Tuesday, March 15, 2011
A wall of water now rules our freak-of-nature nightmares. Like the whirling funnel that drops down from the sky, it gives scant warning. But unlike a tornado, it devastates wide swathes of civilization, and there's no tsunami equivalent of a tornado cellar for sitting out the violent weather.
Hurricanes consume entire cities, but they generally arrive after days of warnings. What could one do in the coastal Japanese city of Sendai, when the ground suddenly shook and two stories of water came rolling over?
That instant upheaval is the terror of it, and no Hollywood disaster movie can equal those scenes of large boats flying off the wave's edge and smashing under bridges. (Warner Brothers has pulled Clint Eastwood's tsunami move, "Hereafter," from Japanese theaters.) And any movie that portrayed the real-life sequence of "frightening failures in three nuclear power-plant reactors" would have been bashed as propaganda by nuclear-power interests.
In an editorial titled "Nuclear Overreactions," The Wall Street Journal sought to downplay the dangers by calling the event "a once-in-300-years earthquake." (Meanwhile, the front-page headline screamed, "Japan Races Against Time," and a subhead read, "Officials Struggle to Prevent Meltdown at Two Reactors.")
Note the tendency to assess the frequency of occurrences by the yardstick of the human lifespan. Three hundred years is a speck of time for Mother Nature. Even in personal experience terms, it leaves a one-third probability of something happening during a centenarian's lifetime. Those odds are scarier in the case of nuclear energy, which -- while non-greenhouse-gas-producing and not imported from the Mideast -- does hold a tiny risk of causing a catastrophe, but one that does not now seem inconsequential.
Your writer has been a supporter of nuclear energy for the good reasons cited above. She had put the calamitous failure scenario on a high shelf of worries, due to the layers of safeguards installed in modern nuclear plants. (Her main environmental concern has centered on where to store the nuclear waste.) Now she's less sure.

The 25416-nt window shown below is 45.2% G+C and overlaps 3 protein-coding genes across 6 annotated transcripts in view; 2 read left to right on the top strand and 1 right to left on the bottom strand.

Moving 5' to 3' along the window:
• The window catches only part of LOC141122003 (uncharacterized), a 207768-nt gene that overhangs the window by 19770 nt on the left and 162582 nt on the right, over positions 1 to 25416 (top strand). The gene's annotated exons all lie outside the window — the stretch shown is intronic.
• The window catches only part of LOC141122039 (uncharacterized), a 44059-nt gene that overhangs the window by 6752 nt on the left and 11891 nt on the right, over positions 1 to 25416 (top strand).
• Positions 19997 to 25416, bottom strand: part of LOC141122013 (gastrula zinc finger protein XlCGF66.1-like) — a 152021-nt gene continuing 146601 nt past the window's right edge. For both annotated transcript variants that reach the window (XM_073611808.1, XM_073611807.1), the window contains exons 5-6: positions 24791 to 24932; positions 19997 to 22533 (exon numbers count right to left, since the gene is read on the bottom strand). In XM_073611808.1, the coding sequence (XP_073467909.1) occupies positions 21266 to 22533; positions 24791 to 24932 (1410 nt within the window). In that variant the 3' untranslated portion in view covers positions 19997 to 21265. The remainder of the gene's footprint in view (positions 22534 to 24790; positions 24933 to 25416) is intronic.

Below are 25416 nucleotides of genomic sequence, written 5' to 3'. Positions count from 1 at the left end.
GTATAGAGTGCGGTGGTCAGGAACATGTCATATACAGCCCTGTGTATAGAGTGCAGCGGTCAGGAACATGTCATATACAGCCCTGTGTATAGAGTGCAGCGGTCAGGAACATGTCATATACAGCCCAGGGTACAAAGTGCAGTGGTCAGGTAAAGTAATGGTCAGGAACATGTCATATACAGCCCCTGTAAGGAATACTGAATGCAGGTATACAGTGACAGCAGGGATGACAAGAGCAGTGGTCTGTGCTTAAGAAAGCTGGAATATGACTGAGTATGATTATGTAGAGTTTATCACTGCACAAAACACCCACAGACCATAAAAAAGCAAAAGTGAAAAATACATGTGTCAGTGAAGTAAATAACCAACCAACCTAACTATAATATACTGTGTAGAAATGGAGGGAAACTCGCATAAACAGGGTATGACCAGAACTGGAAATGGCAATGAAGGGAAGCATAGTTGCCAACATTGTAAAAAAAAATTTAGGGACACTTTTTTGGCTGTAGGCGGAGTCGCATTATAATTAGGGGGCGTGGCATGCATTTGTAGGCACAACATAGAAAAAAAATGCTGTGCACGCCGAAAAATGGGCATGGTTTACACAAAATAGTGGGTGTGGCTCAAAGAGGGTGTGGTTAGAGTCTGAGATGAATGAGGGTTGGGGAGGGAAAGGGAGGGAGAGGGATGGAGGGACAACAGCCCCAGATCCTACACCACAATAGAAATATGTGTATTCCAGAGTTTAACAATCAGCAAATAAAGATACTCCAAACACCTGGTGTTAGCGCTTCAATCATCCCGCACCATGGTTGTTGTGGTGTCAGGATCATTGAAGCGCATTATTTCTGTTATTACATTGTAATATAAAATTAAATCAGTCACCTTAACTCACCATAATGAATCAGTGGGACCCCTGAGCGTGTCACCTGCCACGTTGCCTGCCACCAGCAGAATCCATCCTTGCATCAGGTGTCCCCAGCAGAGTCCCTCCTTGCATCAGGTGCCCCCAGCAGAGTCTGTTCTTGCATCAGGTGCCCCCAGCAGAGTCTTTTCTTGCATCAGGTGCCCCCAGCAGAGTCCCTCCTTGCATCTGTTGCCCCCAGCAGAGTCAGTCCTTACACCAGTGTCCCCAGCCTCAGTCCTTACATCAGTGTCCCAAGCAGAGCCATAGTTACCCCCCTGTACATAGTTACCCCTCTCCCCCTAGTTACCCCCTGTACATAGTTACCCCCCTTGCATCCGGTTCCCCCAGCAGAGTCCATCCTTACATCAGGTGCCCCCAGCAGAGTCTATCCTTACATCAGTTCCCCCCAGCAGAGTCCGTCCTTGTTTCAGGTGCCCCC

The Japanese are the most orderly of people. And as the only country to experience the trauma of a nuclear explosion, it ensured that any nuclear facility be among the safest and best managed. And now we have all sorts of things going wrong there.
Humankind has conquered many diseases. Smallpox and polio, which killed or maimed millions, are now largely gone.
But on the geological level, science has gotten better at watching than at fixing. We can't stop the earth's plates from moving. No wall can hold back a sea determined to flood.
The first levees "protecting" low-lying New Orleans from surging waters were built by French settlers in the 1700s. In the centuries that followed, the levees grew in size and sophistication. But when Hurricane Katrina came to visit in 2005, many of them failed, and only the natural high-ground areas escaped inundation.
Blame poor maintenance. Blame nearly 100 years of flood-control projects that tampered with the Mississippi River's upstream course. Blame the levees themselves for compromising the marsh's ability to control flooding. But also blame the complacency that grows from measuring time through human memory banks. When Hurricane Katrina hit in 2005, Hurricane Betsy and the floodwaters she sent surging into New Orleans were 30 long years in the rearview.
Bear in mind that Betsy and Katrina were category 4 hurricanes. Three category 5 hurricanes have made recorded landfall in the United States. The most recent was Andrew in 1992, which devastated South Florida.
Neither national wealth nor planning nor discipline can stop Mother Nature on a rampage. Societies may be able to contain their losses, but humankind is clearly not in charge.
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